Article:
And, at 25.5 kilometres (15.8 miles) in length, the longest circuit ever used for F1 – though many might automatically assume that record belongs to the Nurburgring.
So I was delighted to come across this short work by Richard Williams on the 1957 Italian Grand Prix.
Although he freely admits that it was not, strictly speaking, the last road race, he presents it as a turning point in the evolution of Formula One. If any single Grand Prix requires an entire book to do it justice, this is an ideal candidate.
Williams writes with considerable authority on the subject, as readers of his magnificent biography on Enzo Ferrari will know.
The race itself merits just a single chapter in this slender volume. For the main part, Williams builds an evocative history of road racing and the leading drivers of the late fifties.
In the opening chapters the reader gets a strong sense of the mentality of post-war racing: the cavalier (or indifferent) attitudes to safety, and the chivalry and camaraderie of the competitors. Anecdotes reveal them sharing cars to and from the race and socialising with one another – unheard of today, but the author doesn’t labour the point.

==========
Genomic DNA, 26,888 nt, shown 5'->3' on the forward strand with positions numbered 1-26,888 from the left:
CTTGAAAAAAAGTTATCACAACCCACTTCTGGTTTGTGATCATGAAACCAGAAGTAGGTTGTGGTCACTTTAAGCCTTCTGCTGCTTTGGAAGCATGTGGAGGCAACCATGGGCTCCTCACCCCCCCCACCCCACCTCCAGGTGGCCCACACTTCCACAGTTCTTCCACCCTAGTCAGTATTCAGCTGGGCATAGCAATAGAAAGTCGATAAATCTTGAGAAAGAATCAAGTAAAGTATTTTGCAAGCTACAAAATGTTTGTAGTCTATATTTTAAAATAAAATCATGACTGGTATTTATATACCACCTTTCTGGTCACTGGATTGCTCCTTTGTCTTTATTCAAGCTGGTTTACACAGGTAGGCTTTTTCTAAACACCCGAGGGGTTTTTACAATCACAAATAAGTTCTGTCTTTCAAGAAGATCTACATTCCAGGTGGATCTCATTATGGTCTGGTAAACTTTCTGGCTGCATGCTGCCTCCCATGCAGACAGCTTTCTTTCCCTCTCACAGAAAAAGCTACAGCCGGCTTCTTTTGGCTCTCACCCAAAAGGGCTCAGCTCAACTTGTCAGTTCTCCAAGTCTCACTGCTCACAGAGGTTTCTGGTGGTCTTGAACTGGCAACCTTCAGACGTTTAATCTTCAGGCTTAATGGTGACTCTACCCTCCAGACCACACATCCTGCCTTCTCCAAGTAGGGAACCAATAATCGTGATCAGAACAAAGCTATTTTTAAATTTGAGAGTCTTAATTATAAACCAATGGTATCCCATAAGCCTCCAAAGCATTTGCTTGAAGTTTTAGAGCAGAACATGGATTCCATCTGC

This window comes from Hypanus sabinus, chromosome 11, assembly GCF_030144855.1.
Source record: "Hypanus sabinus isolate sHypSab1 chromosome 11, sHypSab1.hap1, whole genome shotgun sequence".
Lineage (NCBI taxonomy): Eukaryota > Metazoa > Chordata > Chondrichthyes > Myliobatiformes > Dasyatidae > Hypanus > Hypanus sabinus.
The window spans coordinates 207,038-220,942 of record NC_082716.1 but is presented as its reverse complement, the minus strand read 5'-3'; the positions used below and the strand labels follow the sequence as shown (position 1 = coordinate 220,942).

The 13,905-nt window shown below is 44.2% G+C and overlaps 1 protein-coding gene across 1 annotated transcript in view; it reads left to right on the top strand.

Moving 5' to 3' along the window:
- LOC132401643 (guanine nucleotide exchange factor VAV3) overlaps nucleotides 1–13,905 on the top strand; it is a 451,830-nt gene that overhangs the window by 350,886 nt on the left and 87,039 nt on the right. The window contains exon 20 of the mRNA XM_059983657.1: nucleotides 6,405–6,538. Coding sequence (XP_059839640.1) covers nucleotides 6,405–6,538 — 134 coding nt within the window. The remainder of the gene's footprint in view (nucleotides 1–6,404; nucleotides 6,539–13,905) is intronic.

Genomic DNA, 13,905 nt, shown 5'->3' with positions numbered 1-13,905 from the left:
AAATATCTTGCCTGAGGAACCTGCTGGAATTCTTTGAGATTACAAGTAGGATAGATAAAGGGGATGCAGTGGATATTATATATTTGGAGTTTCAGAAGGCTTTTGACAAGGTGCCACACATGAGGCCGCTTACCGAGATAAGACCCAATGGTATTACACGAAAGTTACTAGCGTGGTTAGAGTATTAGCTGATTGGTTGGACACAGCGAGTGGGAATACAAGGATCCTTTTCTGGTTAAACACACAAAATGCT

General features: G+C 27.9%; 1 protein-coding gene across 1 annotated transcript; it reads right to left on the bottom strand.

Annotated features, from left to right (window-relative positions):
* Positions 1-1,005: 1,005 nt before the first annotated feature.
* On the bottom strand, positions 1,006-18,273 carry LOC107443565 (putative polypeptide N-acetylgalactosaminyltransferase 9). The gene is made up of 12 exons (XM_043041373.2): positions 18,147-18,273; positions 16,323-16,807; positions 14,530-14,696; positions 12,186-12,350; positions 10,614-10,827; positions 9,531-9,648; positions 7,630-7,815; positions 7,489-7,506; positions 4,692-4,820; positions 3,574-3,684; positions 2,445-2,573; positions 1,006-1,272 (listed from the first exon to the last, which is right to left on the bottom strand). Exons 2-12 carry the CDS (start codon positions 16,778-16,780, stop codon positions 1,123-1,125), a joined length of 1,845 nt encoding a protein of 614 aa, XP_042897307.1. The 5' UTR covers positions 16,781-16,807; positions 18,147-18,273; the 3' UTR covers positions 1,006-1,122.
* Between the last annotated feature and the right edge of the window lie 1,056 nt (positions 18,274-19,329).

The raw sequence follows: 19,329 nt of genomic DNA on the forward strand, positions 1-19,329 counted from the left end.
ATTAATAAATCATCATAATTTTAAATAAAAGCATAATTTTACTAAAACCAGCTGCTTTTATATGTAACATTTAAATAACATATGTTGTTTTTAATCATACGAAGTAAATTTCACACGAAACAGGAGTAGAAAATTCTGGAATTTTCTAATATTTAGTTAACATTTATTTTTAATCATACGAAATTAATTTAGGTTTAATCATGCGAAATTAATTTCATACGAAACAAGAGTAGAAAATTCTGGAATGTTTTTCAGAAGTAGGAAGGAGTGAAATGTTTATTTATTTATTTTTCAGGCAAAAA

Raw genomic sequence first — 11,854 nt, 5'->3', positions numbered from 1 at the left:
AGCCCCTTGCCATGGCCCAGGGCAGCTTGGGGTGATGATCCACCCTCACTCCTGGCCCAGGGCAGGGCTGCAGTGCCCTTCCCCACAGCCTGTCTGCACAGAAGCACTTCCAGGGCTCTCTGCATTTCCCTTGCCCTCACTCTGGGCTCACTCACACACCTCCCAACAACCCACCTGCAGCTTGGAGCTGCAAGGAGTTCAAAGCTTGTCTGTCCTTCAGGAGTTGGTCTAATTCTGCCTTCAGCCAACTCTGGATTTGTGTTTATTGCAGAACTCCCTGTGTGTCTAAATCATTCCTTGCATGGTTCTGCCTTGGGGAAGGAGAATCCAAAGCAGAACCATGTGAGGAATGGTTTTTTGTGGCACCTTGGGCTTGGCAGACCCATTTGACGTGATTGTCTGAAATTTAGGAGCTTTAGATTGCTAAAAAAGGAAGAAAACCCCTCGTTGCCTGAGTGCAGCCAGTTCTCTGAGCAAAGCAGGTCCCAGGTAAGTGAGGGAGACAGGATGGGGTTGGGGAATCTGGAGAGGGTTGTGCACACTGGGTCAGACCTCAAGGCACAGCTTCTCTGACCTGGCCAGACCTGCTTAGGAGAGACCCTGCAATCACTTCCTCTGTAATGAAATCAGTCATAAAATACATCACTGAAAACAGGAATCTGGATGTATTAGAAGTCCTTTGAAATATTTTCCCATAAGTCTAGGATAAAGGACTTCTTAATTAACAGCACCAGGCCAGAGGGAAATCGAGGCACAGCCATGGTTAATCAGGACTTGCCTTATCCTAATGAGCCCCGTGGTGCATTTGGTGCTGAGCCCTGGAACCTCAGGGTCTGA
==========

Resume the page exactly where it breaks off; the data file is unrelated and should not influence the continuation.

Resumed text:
After 1957 Grand Prix racing changed. Already reeling from the horror of the 1955 Le Mans crash when 85 people lost their lives, road racing became rarer and each Grand Prix were cut to a maximum two hours’ duration, bringing the sport a significant step closer to what we recognise today.
Pescara makes for a fascinating topic and a welcome diversion from the usual mountains of biographies. It’s not hard to recommend a book when its only shortcoming it’s that it feels a little on the light side.